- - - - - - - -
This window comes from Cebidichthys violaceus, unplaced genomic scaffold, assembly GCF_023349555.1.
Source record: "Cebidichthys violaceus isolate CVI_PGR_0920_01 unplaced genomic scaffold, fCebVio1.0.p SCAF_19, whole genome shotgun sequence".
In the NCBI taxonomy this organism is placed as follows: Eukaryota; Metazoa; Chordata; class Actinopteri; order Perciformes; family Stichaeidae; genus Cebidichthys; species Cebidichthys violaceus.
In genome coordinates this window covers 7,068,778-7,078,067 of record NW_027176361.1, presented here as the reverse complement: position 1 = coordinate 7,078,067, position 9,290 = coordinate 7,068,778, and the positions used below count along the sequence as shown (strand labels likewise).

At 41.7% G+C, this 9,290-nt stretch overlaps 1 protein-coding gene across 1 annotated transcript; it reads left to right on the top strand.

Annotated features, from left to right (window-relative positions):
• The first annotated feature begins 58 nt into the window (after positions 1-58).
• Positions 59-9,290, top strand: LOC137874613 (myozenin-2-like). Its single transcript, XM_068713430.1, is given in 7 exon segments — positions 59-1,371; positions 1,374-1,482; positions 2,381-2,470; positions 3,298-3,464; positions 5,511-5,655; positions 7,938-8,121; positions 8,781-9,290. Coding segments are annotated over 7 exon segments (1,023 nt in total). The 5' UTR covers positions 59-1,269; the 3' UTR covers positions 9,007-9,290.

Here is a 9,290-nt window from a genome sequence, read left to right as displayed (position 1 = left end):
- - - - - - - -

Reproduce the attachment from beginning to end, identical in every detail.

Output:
This window comes from Cebidichthys violaceus, unplaced genomic scaffold, assembly GCF_023349555.1.
Source record: "Cebidichthys violaceus isolate CVI_PGR_0920_01 unplaced genomic scaffold, fCebVio1.0.p SCAF_19, whole genome shotgun sequence".
In the NCBI taxonomy this organism is placed as follows: Eukaryota; Metazoa; Chordata; class Actinopteri; order Perciformes; family Stichaeidae; genus Cebidichthys; species Cebidichthys violaceus.
In genome coordinates this window covers 7,068,778-7,078,067 of record NW_027176361.1, presented here as the reverse complement: position 1 = coordinate 7,078,067, position 9,290 = coordinate 7,068,778, and the positions used below count along the sequence as shown (strand labels likewise).

At 41.7% G+C, this 9,290-nt stretch overlaps 1 protein-coding gene across 1 annotated transcript; it reads left to right on the top strand.

Annotated features, from left to right (window-relative positions):
• The first annotated feature begins 58 nt into the window (after positions 1-58).
• Positions 59-9,290, top strand: LOC137874613 (myozenin-2-like). Its single transcript, XM_068713430.1, is given in 7 exon segments — positions 59-1,371; positions 1,374-1,482; positions 2,381-2,470; positions 3,298-3,464; positions 5,511-5,655; positions 7,938-8,121; positions 8,781-9,290. Coding segments are annotated over 7 exon segments (1,023 nt in total). The 5' UTR covers positions 59-1,269; the 3' UTR covers positions 9,007-9,290.

Here is a 9,290-nt window from a genome sequence, read left to right as displayed (position 1 = left end):